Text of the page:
Carcinogenesis, Mutagenesis, Impairment of Fertility
Carcinogenicity studies have not been done with enalaprilat.
Enalaprilat is the bioactive form of its ethyl ester, enalapril maleate. There was no evidence of a tumorigenic effect when enalapril was administered for 106 weeks to male and female rats at doses up to 90 mg/kg/day or for 94 weeks to male and female mice at doses up to 90 and 180 mg/kg/day, respectively. These doses are 26 times (in rats and female mice) and 13 times (in male mice) the maximum recommended human daily dose (MRHDD) when compared on a body surface area basis.
Enalaprilat was not mutagenic in the Ames microbial mutagen test with or without metabolic activation. Enalapril showed no drug-related changes in the following genotoxicity studies: rec-assay, reverse mutation assay with E. coli, sister chromatid exchange with cultured mammalian cells, the micronucleus test with mice, and in an in vivocytogenic study using mouse bone marrow. There were no adverse effects on reproductive performance of male and female rats treated with up to 90 mg/kg/day of enalapril (26 times the MRHDD when compared on a body surface area basis).
Pregnancy:Teratogenic Effects: Pregnancy Categories C (first trimester) and D (second and third trimesters). See WARNINGS, Fetal/Neonatal Morbidity and Mortality.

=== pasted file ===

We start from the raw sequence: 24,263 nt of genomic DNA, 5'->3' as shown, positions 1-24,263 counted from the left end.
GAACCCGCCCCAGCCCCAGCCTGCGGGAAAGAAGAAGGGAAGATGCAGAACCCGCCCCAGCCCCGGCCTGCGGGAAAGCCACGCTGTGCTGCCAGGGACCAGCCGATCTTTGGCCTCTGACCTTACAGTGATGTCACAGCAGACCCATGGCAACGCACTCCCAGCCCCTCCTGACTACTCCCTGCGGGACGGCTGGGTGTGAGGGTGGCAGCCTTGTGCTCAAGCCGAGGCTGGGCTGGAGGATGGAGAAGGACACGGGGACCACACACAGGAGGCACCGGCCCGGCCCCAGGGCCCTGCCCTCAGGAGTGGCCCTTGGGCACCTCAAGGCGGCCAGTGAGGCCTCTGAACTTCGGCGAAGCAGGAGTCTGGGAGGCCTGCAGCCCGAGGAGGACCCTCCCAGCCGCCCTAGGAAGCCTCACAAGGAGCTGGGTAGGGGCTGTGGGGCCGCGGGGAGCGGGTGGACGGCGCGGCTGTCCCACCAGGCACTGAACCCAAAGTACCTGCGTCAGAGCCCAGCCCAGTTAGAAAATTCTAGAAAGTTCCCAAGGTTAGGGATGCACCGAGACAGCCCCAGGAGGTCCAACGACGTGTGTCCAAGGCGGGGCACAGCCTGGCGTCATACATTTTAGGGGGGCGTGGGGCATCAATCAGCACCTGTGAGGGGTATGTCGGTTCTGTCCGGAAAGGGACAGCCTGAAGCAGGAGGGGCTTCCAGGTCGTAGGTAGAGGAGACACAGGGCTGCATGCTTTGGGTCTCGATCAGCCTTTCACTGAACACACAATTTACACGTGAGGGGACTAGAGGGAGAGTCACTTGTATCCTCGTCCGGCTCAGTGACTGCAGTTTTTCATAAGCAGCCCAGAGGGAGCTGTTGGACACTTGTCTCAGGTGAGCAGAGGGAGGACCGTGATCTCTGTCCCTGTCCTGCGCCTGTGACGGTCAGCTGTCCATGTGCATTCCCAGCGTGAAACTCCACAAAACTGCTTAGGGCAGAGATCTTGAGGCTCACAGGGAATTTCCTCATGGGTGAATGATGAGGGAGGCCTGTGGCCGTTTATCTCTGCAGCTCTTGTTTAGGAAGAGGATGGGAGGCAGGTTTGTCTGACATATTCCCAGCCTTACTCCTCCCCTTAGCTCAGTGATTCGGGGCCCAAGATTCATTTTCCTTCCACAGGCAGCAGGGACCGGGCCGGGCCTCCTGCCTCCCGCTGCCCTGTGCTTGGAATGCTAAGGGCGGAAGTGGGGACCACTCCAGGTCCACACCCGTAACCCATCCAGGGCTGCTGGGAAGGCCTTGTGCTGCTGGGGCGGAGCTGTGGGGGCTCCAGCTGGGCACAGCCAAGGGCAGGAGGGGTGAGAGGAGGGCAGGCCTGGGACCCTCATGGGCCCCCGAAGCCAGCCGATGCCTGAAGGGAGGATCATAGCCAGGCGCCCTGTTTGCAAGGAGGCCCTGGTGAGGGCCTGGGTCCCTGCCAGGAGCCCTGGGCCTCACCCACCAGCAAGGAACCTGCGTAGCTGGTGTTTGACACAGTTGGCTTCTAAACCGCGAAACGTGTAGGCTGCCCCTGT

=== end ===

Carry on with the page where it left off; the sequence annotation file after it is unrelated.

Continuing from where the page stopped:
Enalapril and enalaprilat have been detected in human breast milk. Because of the potential for serious adverse reactions in nursing infants from enalapril, a decision should be made whether to discontinue nursing or to discontinue enalaprilat, taking into account the importance of the drug to the mother.
Safety and effectiveness in pediatric patients have not been established.
Clinical studies of enalaprilat did not include sufficient numbers of subjects aged 65 and over to determine whether they respond differently from younger subjects. Other reported clinical experience has not identified differences in responses between the elderly and younger patients. In general, dose selection for an elderly patient should be cautious, usually starting at the low end of the dosing range, reflecting the greater frequency of decreased hepatic, renal, or cardiac function, and of concomitant disease or other drug therapy.
This drug is known to be substantially excreted by the kidney, and the risk of toxic reactions o is dr may e gr ter in patients with impaired renal function. Because eld-erly patients are more likely to have decreased renal function, care should be taken in dose selection. Evaluation of the hypertensive patient should always include assess-ment of renal function. (See DOSAGE AND ADMINISTRATION.)This monograph has been modified to include the generic and brand name in many instances.
Last reviewed on RxList: 9/19/2007
Additional Enalaprilat Injection Information